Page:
Field checking of the may amply demonstrates its practical utility.Almost any reasonably intelligent person using this map - and, in a few instances the descriptions from Kino's notes," or the substantially parallel Manje notes" -can recover any site shown on the map, usually within a few hundred feet. This was actually done by the late Herbert E. Bolton in retracing hundreds of miles of Kino's trails; and the present writer has had equal success in the lavas and sand dunes around Pinacate, where Professor Bolton did not go.

For entire article, click on Navigation Methods

Note: This article was written one year before Kino's 1710 map was discovered in an archive in the National Library of Paris in 1962 by Ernest J. Burris, S.J.


Aigenler's World Map Shown by Kino To The Sobaípuri People 

Kino's First Sermon with World Geography

 Mission San Xavier del Bac 1692

"I spoke to them of the Word of God, and on a map of the world showed them the lands, the rivers, and the seas over which we fathers had come from afar to bring them the saving knowledge of our holy faith. And I told them also how in ancient times the Spaniards were not Christians, how Santiago came to teach them the faith, and how for the first fourteen years he was able to baptize only a few, because of which the holy apostle was discouraged, but that the most holy Virgin appeared to him and consoled him, telling him that the Spaniards would convert the rest of the people of the world."

"And I showed them on the map of the world how the Spaniards and the faith had come by sea to Vera Cruz, and had gone in to Puebla and to Mexico, Guadalajara, Sinaloa, and Sonora, and now to Nuestra Senora de los Dolores del Cosari, in the land of the Pimas, where there were already many persons baptized, a house, church, bells, and images of saints, plentiful supplies, wheat, maize, and many cattle and horses; that they could go and see it all, and even ask at once of their relatives, my servants, who were with me. They listened with pleasure to these and other talks concerning God, heaven, and hell, and told me that they wished to be Christians, and gave me some infants to baptize. These Sobaipuris are in a very fine valley of the Rio de Santa Maria, to the west."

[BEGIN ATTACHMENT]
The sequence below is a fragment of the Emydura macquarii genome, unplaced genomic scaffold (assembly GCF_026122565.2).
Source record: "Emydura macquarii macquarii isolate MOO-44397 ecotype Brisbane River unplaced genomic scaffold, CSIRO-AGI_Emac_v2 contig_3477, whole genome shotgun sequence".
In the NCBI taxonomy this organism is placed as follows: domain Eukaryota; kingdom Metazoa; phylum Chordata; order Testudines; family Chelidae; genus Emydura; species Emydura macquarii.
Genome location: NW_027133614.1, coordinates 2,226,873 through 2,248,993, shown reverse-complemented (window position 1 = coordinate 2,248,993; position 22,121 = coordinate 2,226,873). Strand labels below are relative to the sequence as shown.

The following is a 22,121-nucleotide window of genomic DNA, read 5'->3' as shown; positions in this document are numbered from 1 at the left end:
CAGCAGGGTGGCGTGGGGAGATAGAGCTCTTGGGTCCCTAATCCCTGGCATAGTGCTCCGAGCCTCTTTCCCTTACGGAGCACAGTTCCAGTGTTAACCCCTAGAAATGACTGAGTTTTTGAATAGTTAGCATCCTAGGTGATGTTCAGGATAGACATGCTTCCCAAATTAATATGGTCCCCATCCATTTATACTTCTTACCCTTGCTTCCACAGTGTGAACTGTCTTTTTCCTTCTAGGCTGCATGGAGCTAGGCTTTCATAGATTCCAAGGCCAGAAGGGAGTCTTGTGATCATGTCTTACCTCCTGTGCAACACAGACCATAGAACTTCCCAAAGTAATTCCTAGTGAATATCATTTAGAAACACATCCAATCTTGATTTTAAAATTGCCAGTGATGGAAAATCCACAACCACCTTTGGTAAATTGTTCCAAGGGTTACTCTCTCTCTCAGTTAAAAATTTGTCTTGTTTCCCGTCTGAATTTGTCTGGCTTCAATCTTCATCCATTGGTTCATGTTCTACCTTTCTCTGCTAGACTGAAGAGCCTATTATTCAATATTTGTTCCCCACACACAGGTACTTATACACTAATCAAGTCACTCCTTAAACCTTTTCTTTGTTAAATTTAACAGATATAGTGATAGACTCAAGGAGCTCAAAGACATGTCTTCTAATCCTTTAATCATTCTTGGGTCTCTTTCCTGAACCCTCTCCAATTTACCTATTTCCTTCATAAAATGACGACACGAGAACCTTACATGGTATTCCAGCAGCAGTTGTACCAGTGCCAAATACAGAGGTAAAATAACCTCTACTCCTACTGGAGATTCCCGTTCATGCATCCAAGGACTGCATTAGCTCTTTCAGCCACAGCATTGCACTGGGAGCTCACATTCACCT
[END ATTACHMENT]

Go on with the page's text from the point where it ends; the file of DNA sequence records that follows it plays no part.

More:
Eusebio Francisco Kino
"Journey Northward To The Sobaípuris"
"Favores Celestiales"
August 23, 1692

Kino's 1701 Map
The Congressional Record 1878 

"A map of the greatest importance in the history of Arizona and of California accompanies this memoir. This map is entitled entitled 'Passage par terre à la Californie déconert par le Rév. Pére Eusébe Francois Kino, Jésuite, depuis 1698 jusqu'à 1701, où l'on voit encore les Nouvelles Missions des P.P. de la Compagnie de Jésus." 

The map of Father Kino is not only very important on account of its giving with considerable accuracy the head of the Mer Vermeille, or Gulf of California but at locating and showing a great number of the villages, missions, pueblos, rivers and mountains of Sonora and of New Mexico (the part now known as Arizona) and of Lower California, or, properly, Old California.

Professor Jules Marcou
"Notes Upon the First Discovery of California and Origin of Its Name"
Annual Report of Lieutenant George M. Wheeler, Corp of Engineers
Executive Documents of the House of Representatives 3rd Session 45th Congress
Report of the Chief Engineer 1878
Editor's Note: Kino's 1701 Map set out opposite page 1649 in The Congressional Record.